Pawlenty: gay relationships not ‘equivalent of traditional marriage’


LGBTQ Nation

Minnesota Governor Tim Pawlenty, widely regarded as a potential Republican presidential candidate in 2012, seems to be clarifying past positions, lest he be mistaken for supporting LGBTQ rights.

Tim PawlentyIn a recent interview with Newsweek’s Howard Fineman, Pawlenty expresses his regret for having voted in favor of a 1993 state bill, the first of its kind in the nation, that prohibited discrimination based on sexual orientation and gender identity.

The full interview appears in the January 4, 2010 print edition of Newsweek. Here are a few notable excerpts:

Newsweek: I know you are opposed to gay marriage, but what about medical benefits for same-sex couples?
Pawlenty: I have not supported that.

Why not?

My general view on all of this is that marriage is to be defined as being a union of a man and a woman. Marriage should be elevated in our society at a special level. I don’t think all domestic relationships are the equivalent of traditional marriage. Early on we decided as a country and as a state that there was value in a man and a woman being married in terms of impact on children and the like, and we want to encourage that.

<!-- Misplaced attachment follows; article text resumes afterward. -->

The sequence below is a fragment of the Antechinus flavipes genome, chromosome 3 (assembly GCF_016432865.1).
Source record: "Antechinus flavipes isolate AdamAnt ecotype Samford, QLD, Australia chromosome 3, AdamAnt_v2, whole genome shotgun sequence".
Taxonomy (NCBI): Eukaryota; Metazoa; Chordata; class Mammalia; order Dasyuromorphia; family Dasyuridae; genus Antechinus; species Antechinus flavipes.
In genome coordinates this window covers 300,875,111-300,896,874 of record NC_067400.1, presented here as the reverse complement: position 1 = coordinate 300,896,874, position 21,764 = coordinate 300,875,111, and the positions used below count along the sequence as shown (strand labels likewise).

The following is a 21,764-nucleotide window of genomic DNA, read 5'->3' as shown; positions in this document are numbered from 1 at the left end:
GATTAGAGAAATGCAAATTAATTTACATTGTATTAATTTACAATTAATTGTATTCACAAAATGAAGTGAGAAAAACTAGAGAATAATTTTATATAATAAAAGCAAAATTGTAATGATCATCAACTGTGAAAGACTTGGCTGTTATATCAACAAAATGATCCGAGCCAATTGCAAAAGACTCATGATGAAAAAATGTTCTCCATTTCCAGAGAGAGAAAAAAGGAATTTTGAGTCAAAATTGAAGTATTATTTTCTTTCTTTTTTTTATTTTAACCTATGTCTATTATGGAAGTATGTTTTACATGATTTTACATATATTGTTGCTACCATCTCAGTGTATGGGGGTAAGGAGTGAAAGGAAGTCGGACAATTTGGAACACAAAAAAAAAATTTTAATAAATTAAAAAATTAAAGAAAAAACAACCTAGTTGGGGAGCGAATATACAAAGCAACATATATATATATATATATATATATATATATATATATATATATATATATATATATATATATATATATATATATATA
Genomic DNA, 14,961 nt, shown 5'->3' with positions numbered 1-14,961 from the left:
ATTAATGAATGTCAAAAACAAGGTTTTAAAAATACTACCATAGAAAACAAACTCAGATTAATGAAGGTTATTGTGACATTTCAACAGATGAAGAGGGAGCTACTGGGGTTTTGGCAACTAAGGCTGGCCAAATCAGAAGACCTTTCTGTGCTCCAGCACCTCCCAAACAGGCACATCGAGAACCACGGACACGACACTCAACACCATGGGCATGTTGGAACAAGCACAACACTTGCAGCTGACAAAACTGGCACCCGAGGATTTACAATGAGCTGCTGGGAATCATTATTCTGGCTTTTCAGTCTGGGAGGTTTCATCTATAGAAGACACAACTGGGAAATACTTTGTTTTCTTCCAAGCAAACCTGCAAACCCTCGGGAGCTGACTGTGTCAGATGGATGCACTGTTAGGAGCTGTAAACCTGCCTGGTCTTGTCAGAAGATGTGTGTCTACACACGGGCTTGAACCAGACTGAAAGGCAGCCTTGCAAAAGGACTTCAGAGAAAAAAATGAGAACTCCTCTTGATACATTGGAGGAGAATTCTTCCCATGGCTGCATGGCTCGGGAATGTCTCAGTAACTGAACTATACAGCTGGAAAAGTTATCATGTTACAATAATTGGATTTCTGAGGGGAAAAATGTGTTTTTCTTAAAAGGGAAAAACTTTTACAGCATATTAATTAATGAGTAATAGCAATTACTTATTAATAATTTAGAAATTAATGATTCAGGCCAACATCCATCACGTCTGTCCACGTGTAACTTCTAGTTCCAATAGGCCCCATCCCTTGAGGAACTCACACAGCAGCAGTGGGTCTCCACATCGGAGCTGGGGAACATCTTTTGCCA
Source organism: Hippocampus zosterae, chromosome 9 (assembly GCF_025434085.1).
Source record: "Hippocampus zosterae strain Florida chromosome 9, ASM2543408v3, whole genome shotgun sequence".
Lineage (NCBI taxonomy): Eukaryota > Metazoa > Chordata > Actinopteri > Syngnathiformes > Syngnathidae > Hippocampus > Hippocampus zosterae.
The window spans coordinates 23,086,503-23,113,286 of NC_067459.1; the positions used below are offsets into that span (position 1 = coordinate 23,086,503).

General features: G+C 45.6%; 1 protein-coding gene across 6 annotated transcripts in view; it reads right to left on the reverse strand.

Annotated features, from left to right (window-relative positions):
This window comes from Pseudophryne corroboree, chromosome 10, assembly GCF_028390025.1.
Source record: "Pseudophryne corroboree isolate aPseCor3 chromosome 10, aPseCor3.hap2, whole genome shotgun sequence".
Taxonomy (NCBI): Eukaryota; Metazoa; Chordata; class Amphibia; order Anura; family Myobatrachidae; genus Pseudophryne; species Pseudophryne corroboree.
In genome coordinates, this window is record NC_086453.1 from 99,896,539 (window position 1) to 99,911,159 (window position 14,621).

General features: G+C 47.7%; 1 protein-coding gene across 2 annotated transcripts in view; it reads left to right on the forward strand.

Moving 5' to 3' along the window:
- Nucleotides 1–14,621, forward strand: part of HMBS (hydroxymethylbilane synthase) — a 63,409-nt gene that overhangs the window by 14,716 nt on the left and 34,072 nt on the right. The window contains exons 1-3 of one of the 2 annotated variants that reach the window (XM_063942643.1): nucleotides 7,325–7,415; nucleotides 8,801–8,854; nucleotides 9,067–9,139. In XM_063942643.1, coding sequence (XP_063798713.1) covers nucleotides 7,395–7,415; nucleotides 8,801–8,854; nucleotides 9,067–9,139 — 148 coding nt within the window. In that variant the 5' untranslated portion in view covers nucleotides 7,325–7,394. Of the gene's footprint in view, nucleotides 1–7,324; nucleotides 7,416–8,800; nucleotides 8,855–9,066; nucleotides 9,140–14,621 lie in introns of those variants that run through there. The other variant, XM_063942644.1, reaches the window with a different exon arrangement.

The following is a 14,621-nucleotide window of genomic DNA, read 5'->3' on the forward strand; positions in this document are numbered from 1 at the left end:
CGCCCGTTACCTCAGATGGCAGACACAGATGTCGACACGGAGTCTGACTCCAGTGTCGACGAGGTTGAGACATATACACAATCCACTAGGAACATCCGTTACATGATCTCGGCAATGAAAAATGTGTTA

To borrow a phrase, have your views evolved over time?
In 1993 I voted for a bill prohibiting discrimination based on sexual orientation in public accommodation, housing, and employment. That was 16 years ago.

Yes, gay-rights activists regarded you as a pretty cool guy at the time.

We overbaked that statute, for a couple of reasons. If I had to do it over again I would have changed some things.

That statute is not worded the way it should be. I said I regretted the vote later because it included things like cross-dressing, and a variety of other people involved in behaviors that weren’t based on sexual orientation, just a preference for the way they dressed and behaved. So it was overly broad. So if you are a third-grade teacher and you are a man and you show up on Monday as Mr. Johnson and you show up on Tuesday as Mrs. Johnson, that is a little confusing to the kids. So I don’t like that.

Has the law been changed?
No. It should be, though.

So you want to protect kids against cross-dressing elementary-school teachers. Do you have any in Minnesota?

Probably. We’ve had a few instances, not exactly like that, but similar.

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